Yesterday, brought us the “runners-up,” today brings, drum roll please, the top 10:
10. Maggie Taylor-Her landscape of dreams managed to dream itself into prime time, landing a spot as the opening credit sequence on the hit TV show “Ghost Whisperer.” Despite her recent success, she’s earned herself some “street cred” because of her Photoshop skills. Some really sweet badass mama jama Photoshop skills, to be precise.
9. Hiroshi Watanabe-An Asian master who has since moved to LA, he’s not one to “go Hollywood” on us-his work bears a strong Asian (Japanese) minimalist style coupled with great tonal range and interesting choice of subject matter.
8. Cindy Sherman-Now, here’s a woman who re-defined the essence of self in so many different ways. All dressed up and nobody to be, she’s the lady who taught Madonna a few tricks about re-inventing herself. Like that old saying, “it’s like deja vu all over again” she’s continually re-defining her essence, and we get to bear witness. We don’t know who’ll, exactly, she’ll be tomorrow but, if the past is any indication, it’s going to be one wild ride.
7. Paul Strand-Mast of the master print, he’s an old master who brings life into black and white.
6. Eddie Soloway-I absolutely love his “natural eye” series, despite the fact that I usually hate nature pictures and avoid landscapes. One of my dreams is to be able to take a workshop with him someday. (He does give workshops and, yes, I almost took one a few years back but couldn’t quite manage to pull it off.)
5. Kate Breakey-A favorite with an Austin connection, her works breathes new life into “small deaths.” Perhaps not for the squeamish, it can be experienced as powerful and moving, given the right circumstances and gallery setting.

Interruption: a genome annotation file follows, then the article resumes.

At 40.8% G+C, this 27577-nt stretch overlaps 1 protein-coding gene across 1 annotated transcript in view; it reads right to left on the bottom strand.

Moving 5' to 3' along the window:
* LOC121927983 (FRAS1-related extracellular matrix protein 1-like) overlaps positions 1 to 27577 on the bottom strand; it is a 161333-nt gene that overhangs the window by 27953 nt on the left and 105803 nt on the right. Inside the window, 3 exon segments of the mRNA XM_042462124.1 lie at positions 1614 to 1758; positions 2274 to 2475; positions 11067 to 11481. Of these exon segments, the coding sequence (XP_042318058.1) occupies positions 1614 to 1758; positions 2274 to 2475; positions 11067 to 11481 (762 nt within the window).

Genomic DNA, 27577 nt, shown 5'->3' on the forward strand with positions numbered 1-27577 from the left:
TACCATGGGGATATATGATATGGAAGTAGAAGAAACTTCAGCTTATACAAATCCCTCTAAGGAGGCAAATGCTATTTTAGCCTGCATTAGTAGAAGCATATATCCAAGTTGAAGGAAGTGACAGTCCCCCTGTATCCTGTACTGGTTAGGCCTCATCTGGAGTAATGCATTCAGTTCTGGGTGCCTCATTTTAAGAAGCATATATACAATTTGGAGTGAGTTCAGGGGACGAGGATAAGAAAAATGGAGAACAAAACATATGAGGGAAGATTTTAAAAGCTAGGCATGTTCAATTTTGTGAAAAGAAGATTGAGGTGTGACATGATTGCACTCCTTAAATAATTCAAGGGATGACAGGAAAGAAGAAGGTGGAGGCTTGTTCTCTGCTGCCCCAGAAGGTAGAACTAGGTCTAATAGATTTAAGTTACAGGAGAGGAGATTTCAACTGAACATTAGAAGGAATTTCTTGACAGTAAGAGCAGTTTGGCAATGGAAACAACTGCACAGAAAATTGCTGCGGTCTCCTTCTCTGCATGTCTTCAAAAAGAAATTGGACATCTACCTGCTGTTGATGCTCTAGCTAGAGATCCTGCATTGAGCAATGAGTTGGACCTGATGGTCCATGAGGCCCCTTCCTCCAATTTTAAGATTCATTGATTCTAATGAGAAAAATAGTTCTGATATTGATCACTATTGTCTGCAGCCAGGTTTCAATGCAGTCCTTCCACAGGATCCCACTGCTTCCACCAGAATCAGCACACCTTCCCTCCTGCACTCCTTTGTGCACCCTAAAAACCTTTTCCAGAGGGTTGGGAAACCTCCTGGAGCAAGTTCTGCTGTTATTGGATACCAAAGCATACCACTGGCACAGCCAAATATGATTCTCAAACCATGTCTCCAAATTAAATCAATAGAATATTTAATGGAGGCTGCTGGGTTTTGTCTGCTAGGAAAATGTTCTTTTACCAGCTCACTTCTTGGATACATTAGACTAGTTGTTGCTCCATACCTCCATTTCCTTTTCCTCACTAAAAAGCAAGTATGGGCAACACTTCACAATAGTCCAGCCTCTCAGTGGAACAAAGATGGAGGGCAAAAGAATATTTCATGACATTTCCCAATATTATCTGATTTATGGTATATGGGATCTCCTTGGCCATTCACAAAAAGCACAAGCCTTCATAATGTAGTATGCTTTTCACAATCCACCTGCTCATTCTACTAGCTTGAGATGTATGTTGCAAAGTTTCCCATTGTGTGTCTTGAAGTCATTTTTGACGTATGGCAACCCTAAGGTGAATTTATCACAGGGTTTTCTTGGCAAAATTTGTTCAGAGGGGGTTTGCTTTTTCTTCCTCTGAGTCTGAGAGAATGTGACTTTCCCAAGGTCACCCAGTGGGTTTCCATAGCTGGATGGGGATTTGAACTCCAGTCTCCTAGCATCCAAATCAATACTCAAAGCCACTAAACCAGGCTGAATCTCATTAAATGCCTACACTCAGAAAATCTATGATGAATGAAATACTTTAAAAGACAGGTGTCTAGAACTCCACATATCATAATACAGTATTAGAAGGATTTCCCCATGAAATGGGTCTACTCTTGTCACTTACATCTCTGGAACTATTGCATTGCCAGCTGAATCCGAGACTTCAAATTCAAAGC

4. Eliot Porter-Another nature connection that brings us an honest, natural sensibility, Porter’s work is motivated for his love of the natural space and his desire to include “the great outdoors” into everyday living. Not what I typically shoot myself, but something I can enjoy wholeheartedly.
3. Michael Kenna-In his own words, “I prefer suggestion over specific description, haiku over prose.” He’s the master of suggestion, the hint dropper extraordinaire, the visual haiku poet who shouts in whispers and screams in silence.
2. Joyce Tenneson-Instructions: Take an empty milk bottle. Add some creativity, excellent lighting, some symbolism, a little religion, some human element, some charm, wit, and tonal range. Shake well. Break bottle over head and enjoy. It’s hard to describe her work but almost impossible to put down.
1. Robert Mapplethorpe-the master of light, the best of the west, the man who shocks, moves, captures, and conveys. His figurative work was special, his flowers amazing, his statues grandiose but it was his attention to the quality of light and his ability to print masterfully that makes him tops in my book.
Until next time…